Ambition levels can be agreed for each standard, the more complex actions receiving more money. It is possible to stack ‘standards’ onto the same parcel for example the arable land standard, arable soil standard, and hedgerows standard could each apply. As long as each standard is followed then three payments would apply to this parcel.

Land use Introductory Level Payment Intermediate Level Payment Advanced Level Payment
Arable £28/ha £54/ha £74/ha
Arable (soils) £30/ha £47/ha £59/ha
Arable (total) £58/ha £101/ha £133/ha
Improved grassland £27/ha £62/ha £97/ha
Improved Grassland (soils) £6/ha £6/ha £8/ha
Improved Grassland Total £33/ha £68/ha £105/ha
Unimproved Grassland £22/ha £89/ha £110/ha
Hedgerows £16/100m £21/100m £24/100m
Woodland Management £49/ha (not available) (not available)
Waterbody Buffering £16/100m £29/100m £34/100m



To qualify for a limited scheme to be rolled-out next year, you must be a BPS applicant and the land put forward must not already have an existing agri-environment scheme although it is acceptable to have land elsewhere on your holding in one. The complete scheme should be available in 2024. Land must be in England and not be common/shared grazing. Based on the pilot scheme it appears the whole farm may not have to be put in the scheme and one may be able to choose which parcels to put forward. Different standards can be chosen for different parcels, not all standards have to have the same ambition level but the ambition level for a standard applied across multiple parcels must be the same.

Capital Grants

There will be capital grants available to help achieve actions in the chosen standards. For the pilot, at least, this will be up to £60,000 with £20,000 per option group.


There are some interesting points to take from the information released so far, assuming the pilot scheme is adopted unchanged going forward. If a parcel qualifies for a certain standard, then there is no reason it cannot be placed in the maximum advanced agreement. If it qualifies for several standards, they may all be advanced or some may be of lower standards, depending on what suits the farming system and the type of land. However, if a standard on one parcel is selected at a certain ambition level, then this level must apply to all parcels that select this same standard.

The funding for capital items appears less restrictive than under Countryside Stewardship capital only grants. For example, fencing appears to available to allow standards to be met e.g. to manage grazing, rather than only in relation to watercourses.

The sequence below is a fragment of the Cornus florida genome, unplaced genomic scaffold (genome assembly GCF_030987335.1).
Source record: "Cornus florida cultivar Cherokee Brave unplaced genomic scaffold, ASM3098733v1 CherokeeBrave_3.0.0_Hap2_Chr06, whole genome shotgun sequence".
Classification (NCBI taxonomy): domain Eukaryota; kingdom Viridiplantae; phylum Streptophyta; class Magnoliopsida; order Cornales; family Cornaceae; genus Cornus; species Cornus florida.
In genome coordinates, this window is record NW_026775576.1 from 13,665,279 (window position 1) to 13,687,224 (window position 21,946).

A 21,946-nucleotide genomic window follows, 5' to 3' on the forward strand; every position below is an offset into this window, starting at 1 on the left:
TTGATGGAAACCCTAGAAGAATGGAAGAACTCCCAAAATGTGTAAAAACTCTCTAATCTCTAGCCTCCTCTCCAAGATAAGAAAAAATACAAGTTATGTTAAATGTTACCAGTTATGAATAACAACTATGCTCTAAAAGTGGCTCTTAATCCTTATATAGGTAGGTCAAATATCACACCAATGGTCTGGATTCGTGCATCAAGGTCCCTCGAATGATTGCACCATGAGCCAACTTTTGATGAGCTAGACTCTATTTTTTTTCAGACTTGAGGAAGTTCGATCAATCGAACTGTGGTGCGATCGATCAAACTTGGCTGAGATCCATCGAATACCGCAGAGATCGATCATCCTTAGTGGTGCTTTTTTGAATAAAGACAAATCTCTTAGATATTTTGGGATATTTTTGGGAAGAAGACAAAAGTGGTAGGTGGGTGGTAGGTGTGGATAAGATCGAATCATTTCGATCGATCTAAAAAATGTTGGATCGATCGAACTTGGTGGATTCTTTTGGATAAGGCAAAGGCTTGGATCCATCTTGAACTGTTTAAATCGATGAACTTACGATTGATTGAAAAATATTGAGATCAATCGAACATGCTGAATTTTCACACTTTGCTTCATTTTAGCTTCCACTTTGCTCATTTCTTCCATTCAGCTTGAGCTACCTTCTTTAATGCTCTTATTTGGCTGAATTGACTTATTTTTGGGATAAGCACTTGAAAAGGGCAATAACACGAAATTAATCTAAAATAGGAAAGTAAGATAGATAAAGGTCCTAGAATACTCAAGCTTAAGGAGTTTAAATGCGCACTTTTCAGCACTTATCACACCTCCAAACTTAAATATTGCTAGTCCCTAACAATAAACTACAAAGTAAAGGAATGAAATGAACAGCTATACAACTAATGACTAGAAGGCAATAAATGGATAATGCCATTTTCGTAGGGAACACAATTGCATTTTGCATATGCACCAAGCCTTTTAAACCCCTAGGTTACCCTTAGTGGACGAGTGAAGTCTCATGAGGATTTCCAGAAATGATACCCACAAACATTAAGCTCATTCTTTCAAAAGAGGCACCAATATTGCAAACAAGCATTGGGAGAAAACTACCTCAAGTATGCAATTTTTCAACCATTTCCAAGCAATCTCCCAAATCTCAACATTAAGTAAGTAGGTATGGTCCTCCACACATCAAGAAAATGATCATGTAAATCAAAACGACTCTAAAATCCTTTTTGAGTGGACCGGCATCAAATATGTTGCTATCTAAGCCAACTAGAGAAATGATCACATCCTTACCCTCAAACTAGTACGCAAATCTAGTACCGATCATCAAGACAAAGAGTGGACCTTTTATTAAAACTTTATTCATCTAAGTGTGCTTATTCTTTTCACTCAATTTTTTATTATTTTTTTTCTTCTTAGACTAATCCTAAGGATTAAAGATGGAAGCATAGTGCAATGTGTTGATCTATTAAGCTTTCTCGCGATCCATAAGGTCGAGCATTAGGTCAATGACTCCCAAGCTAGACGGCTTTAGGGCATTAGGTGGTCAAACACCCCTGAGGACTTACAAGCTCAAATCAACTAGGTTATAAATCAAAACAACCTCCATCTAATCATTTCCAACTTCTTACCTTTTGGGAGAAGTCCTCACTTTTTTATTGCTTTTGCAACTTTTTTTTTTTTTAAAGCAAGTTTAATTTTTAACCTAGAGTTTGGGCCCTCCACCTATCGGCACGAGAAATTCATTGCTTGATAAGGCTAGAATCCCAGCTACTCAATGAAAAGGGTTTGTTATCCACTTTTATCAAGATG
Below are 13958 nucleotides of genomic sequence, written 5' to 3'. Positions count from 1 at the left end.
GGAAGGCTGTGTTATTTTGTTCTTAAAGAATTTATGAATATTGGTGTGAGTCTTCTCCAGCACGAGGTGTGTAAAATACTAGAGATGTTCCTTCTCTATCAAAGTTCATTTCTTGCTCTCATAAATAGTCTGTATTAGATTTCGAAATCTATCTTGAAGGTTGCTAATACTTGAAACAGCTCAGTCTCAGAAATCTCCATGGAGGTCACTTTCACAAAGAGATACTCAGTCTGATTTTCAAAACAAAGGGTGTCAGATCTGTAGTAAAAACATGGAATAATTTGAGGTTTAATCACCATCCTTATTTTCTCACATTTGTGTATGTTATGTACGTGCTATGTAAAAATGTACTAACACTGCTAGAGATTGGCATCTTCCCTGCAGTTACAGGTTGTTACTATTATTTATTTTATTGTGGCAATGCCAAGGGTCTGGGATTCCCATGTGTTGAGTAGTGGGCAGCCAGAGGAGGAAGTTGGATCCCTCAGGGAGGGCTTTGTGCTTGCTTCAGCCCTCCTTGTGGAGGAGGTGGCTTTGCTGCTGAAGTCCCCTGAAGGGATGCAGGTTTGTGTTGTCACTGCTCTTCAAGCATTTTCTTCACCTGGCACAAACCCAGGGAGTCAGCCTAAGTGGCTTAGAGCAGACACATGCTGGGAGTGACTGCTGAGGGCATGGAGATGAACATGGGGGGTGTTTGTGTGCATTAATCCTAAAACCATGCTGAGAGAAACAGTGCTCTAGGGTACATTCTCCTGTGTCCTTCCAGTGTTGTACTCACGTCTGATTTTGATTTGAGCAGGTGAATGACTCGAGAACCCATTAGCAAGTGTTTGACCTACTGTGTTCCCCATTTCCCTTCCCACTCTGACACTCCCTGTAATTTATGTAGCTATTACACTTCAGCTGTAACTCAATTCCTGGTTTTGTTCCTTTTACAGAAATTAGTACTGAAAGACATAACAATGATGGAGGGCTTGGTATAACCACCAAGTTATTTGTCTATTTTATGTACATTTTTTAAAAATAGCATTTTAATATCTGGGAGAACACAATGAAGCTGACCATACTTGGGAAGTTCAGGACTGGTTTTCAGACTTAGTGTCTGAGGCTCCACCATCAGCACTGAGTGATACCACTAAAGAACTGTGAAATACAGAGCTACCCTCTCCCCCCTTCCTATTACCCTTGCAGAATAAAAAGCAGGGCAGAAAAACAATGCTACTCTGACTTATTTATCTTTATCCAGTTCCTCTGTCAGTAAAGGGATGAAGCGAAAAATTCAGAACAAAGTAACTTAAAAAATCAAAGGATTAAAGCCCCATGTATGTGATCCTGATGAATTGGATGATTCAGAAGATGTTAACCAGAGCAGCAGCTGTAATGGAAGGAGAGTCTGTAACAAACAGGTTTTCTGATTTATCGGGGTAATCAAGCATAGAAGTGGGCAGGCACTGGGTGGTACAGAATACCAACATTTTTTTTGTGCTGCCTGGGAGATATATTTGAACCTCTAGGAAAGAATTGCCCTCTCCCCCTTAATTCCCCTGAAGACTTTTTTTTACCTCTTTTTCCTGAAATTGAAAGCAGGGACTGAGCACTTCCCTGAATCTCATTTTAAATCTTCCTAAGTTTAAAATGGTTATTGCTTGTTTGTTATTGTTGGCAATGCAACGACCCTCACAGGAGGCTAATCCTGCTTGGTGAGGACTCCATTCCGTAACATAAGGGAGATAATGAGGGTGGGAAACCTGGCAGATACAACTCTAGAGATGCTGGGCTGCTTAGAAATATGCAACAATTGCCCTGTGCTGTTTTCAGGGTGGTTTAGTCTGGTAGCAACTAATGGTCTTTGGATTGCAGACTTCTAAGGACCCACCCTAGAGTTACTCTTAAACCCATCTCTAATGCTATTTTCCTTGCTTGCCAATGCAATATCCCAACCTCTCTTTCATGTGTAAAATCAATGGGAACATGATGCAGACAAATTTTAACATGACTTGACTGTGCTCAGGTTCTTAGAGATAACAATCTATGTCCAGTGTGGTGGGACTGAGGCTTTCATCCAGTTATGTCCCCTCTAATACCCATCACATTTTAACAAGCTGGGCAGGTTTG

When factoring in additional payments for completing certain actions, the total payment per ha from some standards is significantly higher than for others. Arable Standards can potentially receive a higher payment than Improved Grassland, however income would be affected to a greater degree. Arable Soils Standard for example can receive, £311/ha for converting 50% of land at high/very high-risk of soil erosion to permanent grass. When combined with the Arable Land Standard, there is potential for £484/ha plus £10/tree on a parcel when both standards are agreed at advanced ambition levels. Any hedges would add a further £24/100m and water at £34/100m under the Hedgerow Standard and Water Body Buffering Standard advanced ambitions respectively. Granted this must be weighed up against the effect of losing arable income compared to the parcel being in grass or a less commercial crop.

If there is a high variability in arable produce it may in particular circumstances be worth losing this extra income for this more secure income and adding to or creating grass land or growing a less profitable crop.

Interestingly there could be the potential to sell other improved environmental benefits not covered by SFI on the open market as demand is increasing from the public and industry to be more involved in environmental activity.

From 2022 there will be a further release of a limited number of standards under the scheme before a full roll-out in 2024. This will be available to all farmers who currently claim on BPS. The best option for each farm could be highly personalised and will partly depend on what ‘natural capital’ is available. For some it will be worth maintaining the status quo and maximising production, for others especially in SDA or Moorland areas, it could be viable to reduce the productivity of some land and put in a number of Standards.

Early signs indicate that land classed as Non-SDA could be worse off in terms of payments once BPS is replaced by these schemes whilst land classed as SDA and Moorland may actually be better off. All the above is, of course, subject to ongoing consultations based on the feedback from the pilot scheme.